Tuesday, April 25, 2017

Red Sails to Capri, by Ann Weil

So I noticed that this one had a logo on the back cover indicating that it was published by Sonlight Curriculum, which, I discovered upon further research, is a Christian homeschooling publishing company.  I'm curious as to how this was selected and why (it doesn't have religious overtones of any kind), but I can't object to the content, either.  They have this one indicated for second grade.

Fourteen-year-old Michele lives on the island of Capri with his parents.  They tend a small inn together but can barely make ends meet.  At the beginning of the book, a boat with beautiful red sails, unlike any seen before, approaches the island and three foreigners depart.  Because it is the off season, Michele's family would be beyond thrilled to host them.  Michele's fisherman friend, Angelo, agrees to intercept the visitors and make sure they don't go to the competitor, while Michele races home to warn his parents so they can prepare the vacant hotel.

When the guests arrive, the Pagano family learns that they are foreigners from three different countries, each pursuing a different passion.  Lord Derby, from England, has come to seek beauty and to paint.  Herre Erik Nordstrom, from Denmark, is a student of Philosophy and seeks truth.  Monsieur Jacques Tiersonnier, a Frenchman, is a writer in search of adventure.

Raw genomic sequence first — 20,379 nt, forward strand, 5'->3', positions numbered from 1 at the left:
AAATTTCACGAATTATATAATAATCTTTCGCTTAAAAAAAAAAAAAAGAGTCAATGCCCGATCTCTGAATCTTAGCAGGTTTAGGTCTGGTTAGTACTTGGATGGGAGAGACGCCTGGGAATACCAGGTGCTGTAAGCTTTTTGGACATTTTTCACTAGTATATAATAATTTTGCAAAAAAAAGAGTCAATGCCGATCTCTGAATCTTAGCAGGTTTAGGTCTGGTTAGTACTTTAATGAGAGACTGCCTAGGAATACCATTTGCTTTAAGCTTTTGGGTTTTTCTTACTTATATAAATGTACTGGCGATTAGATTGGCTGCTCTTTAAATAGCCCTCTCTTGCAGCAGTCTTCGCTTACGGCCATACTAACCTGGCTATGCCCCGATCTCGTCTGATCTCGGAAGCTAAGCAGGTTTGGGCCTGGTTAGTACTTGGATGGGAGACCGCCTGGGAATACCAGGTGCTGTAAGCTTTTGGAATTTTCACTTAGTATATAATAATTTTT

The three guests, and the Paganos, find their source of adventure soon enough.  Monsieur Jacques brings Michele and his best friend, Pietro, for a sail in his fabulous red-sailed boat.  They pass a cove that the visitors would like to explore, but it is forbidden among the islanders to even discuss the cove, let alone the reasons it is off-limits to visit the cave there.  But the visitors, new to the strange social stigma of discussing this topic in this far-flung locale, are having none of it.  Once they hear the legend, they make plans to return to discover the truth of the cove and the cave.

This was a light and fun read.  It's also fortunate that the book was reasonably short since none of the reveal about the cave actually happens until very close to the end.  But it is reasonably firmly based on a true story, which I would have liked a brief summary of at the end.

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